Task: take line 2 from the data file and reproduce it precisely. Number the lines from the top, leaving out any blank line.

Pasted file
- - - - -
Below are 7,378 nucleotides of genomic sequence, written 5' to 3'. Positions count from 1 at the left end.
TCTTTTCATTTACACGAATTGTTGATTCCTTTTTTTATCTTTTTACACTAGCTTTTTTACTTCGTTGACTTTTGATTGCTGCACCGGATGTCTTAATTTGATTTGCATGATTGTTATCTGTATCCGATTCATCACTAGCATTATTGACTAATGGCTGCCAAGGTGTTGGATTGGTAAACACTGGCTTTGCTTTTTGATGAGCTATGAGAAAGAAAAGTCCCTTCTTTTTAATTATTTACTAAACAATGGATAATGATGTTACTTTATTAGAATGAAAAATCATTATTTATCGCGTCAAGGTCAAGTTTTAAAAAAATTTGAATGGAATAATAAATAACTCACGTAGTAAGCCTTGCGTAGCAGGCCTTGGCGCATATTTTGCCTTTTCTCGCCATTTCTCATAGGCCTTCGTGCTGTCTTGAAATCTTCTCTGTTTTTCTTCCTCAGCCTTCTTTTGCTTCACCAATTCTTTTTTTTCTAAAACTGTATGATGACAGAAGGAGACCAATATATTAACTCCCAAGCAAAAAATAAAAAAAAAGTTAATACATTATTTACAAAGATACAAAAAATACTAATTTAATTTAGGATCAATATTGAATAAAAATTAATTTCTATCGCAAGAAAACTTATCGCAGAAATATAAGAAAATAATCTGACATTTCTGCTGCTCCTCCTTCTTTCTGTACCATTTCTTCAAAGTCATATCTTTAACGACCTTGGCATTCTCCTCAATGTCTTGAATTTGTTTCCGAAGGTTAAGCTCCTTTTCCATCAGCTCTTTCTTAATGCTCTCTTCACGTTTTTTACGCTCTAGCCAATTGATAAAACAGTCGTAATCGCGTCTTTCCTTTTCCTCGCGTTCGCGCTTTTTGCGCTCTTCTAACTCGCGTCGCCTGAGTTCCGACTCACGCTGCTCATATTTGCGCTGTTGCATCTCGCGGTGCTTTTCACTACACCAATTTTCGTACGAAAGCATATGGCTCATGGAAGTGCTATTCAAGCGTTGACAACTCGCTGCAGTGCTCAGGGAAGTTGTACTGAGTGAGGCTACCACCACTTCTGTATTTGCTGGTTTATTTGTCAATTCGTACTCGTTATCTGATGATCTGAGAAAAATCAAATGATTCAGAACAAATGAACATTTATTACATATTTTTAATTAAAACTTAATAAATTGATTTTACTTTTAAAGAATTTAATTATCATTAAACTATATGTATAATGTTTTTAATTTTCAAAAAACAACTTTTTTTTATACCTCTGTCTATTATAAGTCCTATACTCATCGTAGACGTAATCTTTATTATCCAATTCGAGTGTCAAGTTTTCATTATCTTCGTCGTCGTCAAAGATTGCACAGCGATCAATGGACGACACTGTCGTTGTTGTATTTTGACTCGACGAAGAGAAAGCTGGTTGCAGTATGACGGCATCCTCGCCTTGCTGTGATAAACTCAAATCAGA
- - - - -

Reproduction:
TCTTTTCATTTACACGAATTGTTGATTCCTTTTTTTATCTTTTTACACTAGCTTTTTTACTTCGTTGACTTTTGATTGCTGCACCGGATGTCTTAATTTGATTTGCATGATTGTTATCTGTATCCGATTCATCACTAGCATTATTGACTAATGGCTGCCAAGGTGTTGGATTGGTAAACACTGGCTTTGCTTTTTGATGAGCTATGAGAAAGAAAAGTCCCTTCTTTTTAATTATTTACTAAACAATGGATAATGATGTTACTTTATTAGAATGAAAAATCATTATTTATCGCGTCAAGGTCAAGTTTTAAAAAAATTTGAATGGAATAATAAATAACTCACGTAGTAAGCCTTGCGTAGCAGGCCTTGGCGCATATTTTGCCTTTTCTCGCCATTTCTCATAGGCCTTCGTGCTGTCTTGAAATCTTCTCTGTTTTTCTTCCTCAGCCTTCTTTTGCTTCACCAATTCTTTTTTTTCTAAAACTGTATGATGACAGAAGGAGACCAATATATTAACTCCCAAGCAAAAAATAAAAAAAAAGTTAATACATTATTTACAAAGATACAAAAAATACTAATTTAATTTAGGATCAATATTGAATAAAAATTAATTTCTATCGCAAGAAAACTTATCGCAGAAATATAAGAAAATAATCTGACATTTCTGCTGCTCCTCCTTCTTTCTGTACCATTTCTTCAAAGTCATATCTTTAACGACCTTGGCATTCTCCTCAATGTCTTGAATTTGTTTCCGAAGGTTAAGCTCCTTTTCCATCAGCTCTTTCTTAATGCTCTCTTCACGTTTTTTACGCTCTAGCCAATTGATAAAACAGTCGTAATCGCGTCTTTCCTTTTCCTCGCGTTCGCGCTTTTTGCGCTCTTCTAACTCGCGTCGCCTGAGTTCCGACTCACGCTGCTCATATTTGCGCTGTTGCATCTCGCGGTGCTTTTCACTACACCAATTTTCGTACGAAAGCATATGGCTCATGGAAGTGCTATTCAAGCGTTGACAACTCGCTGCAGTGCTCAGGGAAGTTGTACTGAGTGAGGCTACCACCACTTCTGTATTTGCTGGTTTATTTGTCAATTCGTACTCGTTATCTGATGATCTGAGAAAAATCAAATGATTCAGAACAAATGAACATTTATTACATATTTTTAATTAAAACTTAATAAATTGATTTTACTTTTAAAGAATTTAATTATCATTAAACTATATGTATAATGTTTTTAATTTTCAAAAAACAACTTTTTTTTATACCTCTGTCTATTATAAGTCCTATACTCATCGTAGACGTAATCTTTATTATCCAATTCGAGTGTCAAGTTTTCATTATCTTCGTCGTCGTCAAAGATTGCACAGCGATCAATGGACGACACTGTCGTTGTTGTATTTTGACTCGACGAAGAGAAAGCTGGTTGCAGTATGACGGCATCCTCGCCTTGCTGTGATAAACTCAAATCAGA